+Neil Kerkin the 3GS performance is nothing like the iPhone 4 if you have them side by side I'm afraid... Not sure what the specs were on the 3GS but the 4 kicks it into touch pretty solidly.

+Andrew Mayne I enjoyed this article and it's been a good read, I will reshare. As someone who intends to re-visit returning to Android next year it is something to consider.
My only quibble would be the comparison of sales figures of the Amazon Kindle Fire, a product released quite recently compared to the iPad; and this quibble, I am willing to admit, is not an arguement against the comparison, but something to keep in mind. Since Apple has a strict (ish) release cycle; I , personally, would not purchase an iPad 2 now; as I know in a few months there will be the iPad 3; so sales will have already started to slump for the iPad 2 for those who are keen in getting the 3rd generation device next year.

+Eloy Sanchez You make a good point here; and whilst nobody can disagree with that directly as it is factual in its premise; I can only say this serves to highlight the level of long term support you get from buying that expensive Apple device. When my girlfriends 3G received the iOS4 update; it felt good to know that you were being "looked after" even though you hadn't bought anything new from them in over 2 years. And when the 3GS received its iOS5 update; I'm sure people running the 3GS appreciated the upgrade to the notifications and all things new between iOS5 and 4... I switched from Android until this can be resolved; as I have found that purchasing an Android handset doesn't guarantee you any updates to the OS unless you have the time to hack away at the OS to make it work if the manufacturer won't support it... I hadn't the time and get an iPhone 4; a phone that I will pass on to my girlfriend and it came with iOS 4; and will one day, no doubt, run iOS 6.
 
I have an htc desire HD which runs HTC Sense. It is horrible, I hate it and HTC hates updating sense for every new android OS, which is why I always get upgrades aeon's after most other carriers. Hence the ICS upgrade (for now apparently) will not be supported by HTC for the desire HD. I am sick of this. I hate the apple lineup, which somehow has magically conned people into buying the same piece of fish wrapped in a different newspaper, complete trickled with distractions that can understand what you say (a feature that has existed,albeit in a more rudimentary form, since MS word 2003's voice dictation feature).

I have heard amazingly good things about WP7's user experience, have not for now seen any sign of fragmentation by vendors, and nokia's new product line up looks very tempting. So my minds made, I am switching to WP7. Good riddance to android I say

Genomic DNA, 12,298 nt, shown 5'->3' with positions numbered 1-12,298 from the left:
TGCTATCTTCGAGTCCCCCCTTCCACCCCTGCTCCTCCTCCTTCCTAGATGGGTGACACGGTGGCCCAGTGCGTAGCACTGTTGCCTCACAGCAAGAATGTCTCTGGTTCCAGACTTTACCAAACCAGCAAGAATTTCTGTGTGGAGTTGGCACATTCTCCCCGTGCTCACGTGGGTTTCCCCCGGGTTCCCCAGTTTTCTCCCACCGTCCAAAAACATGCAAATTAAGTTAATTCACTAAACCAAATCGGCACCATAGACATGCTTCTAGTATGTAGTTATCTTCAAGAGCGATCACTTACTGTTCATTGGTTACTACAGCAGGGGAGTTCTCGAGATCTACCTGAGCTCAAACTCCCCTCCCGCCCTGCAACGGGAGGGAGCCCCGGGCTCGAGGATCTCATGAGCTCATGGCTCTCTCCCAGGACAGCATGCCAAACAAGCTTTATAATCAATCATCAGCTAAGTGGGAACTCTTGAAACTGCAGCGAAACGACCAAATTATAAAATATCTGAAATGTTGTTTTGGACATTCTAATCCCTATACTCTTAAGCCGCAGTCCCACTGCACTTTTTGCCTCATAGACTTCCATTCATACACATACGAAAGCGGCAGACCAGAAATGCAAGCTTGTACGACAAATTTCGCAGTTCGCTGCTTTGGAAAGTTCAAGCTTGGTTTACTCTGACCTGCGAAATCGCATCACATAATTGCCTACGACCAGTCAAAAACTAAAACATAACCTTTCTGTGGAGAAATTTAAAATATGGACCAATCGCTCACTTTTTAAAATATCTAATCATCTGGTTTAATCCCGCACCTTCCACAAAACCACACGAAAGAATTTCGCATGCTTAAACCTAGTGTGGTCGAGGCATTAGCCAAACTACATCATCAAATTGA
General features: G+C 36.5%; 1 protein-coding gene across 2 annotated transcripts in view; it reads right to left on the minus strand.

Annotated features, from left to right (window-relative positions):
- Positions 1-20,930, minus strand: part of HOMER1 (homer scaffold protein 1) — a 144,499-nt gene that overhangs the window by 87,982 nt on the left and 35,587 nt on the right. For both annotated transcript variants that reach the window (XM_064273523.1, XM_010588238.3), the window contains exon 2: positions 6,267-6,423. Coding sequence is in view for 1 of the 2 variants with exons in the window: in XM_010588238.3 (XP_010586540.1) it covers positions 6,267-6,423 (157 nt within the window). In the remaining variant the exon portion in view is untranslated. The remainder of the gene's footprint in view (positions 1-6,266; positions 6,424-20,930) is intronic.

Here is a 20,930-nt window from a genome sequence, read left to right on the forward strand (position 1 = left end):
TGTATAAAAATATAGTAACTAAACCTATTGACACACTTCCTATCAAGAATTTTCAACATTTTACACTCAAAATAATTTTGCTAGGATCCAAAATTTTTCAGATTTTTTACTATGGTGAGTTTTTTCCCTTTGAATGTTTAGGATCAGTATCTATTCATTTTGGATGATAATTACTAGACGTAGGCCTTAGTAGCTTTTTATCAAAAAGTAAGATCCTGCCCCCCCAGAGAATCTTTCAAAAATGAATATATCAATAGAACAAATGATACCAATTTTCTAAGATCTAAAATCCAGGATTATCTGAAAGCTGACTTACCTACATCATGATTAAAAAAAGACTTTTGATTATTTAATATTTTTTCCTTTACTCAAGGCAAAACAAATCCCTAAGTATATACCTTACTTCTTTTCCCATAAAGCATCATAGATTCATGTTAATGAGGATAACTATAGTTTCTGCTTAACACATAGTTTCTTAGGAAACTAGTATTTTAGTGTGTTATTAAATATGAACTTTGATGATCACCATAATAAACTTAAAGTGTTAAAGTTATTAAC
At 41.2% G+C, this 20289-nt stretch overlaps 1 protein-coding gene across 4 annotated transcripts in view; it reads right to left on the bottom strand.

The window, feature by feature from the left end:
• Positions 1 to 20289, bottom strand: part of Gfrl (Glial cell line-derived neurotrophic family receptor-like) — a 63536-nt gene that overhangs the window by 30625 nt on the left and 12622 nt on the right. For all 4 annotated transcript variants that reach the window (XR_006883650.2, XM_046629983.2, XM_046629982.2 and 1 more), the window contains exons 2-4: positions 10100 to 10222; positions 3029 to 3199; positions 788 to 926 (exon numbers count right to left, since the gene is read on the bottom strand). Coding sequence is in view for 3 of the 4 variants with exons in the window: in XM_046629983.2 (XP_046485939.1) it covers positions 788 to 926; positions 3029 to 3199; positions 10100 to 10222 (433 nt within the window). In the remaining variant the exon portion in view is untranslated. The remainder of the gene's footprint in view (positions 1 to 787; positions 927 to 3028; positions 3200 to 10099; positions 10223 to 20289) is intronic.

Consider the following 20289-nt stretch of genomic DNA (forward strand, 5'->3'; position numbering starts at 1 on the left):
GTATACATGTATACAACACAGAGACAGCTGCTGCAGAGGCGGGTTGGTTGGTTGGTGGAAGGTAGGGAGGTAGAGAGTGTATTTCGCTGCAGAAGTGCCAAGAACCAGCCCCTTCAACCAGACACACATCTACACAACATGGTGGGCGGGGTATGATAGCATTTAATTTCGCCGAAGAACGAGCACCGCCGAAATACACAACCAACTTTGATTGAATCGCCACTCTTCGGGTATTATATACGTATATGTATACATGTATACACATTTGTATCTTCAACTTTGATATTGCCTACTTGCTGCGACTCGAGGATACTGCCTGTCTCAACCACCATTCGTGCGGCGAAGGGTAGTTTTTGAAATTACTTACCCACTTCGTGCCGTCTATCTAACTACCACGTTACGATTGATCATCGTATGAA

Just wait for the Open Source Comminuty port a version to it. cough*CyanogenMod9*cough. There.
 
"I'm okay with them offering a product in exchange for selling me to advertisers. As long as their incentive is clear, we both get what we want. When it's severely compromised between handset manufactures and carriers, the users come last." We are all suckers. Users always come last. For instance: Google kills Google Toolbar at Firefox, so users have to move to Chrome in order to keep their Bookmarks. Suckers say "It's OK, I love Chrome." Freedom dies while suckers clap.
 
Now you realize there is no free lunch.

Porting is not effort free. It is extremely expensive. I am saddened every time I see new variants of phones. Unaware consumers pick variants that do not gain critical mass and it is just economically impossible to have Android updates for these. Even the Nexus One cannot command a business case for an upgrade by deep pocket Google.

I hope Android handset makers can stop branching too much. Differentiate by good hardware or good design that do not require OS changes. You may be able to do a launch version for a model. But you many not have the money to have even one update.

If you don't believe porting is expensive, go ahead and port Icre cream Sandwich to Nexus One yourself.
 
I think that people are missing a lot of very important points here.

First and foremost, the Nexus One is not being supported because it lacks the hardware capabilities to support ICS. It does not have hardware to support NFC, it does not have a front-facing camera, it has an older processor with less and slower memory, etc. If you aren't going to be able to utilize many of the added features because of a lack of hardware on a 2-year-old device and the features that you can make use of will run terribly because of the reduced performance availability, why upgrade it? It doesn't make any logical sense to even offer an upgrade for a device that can't support many of the features and support the others poorly. It would create a TERRIBLE user experience.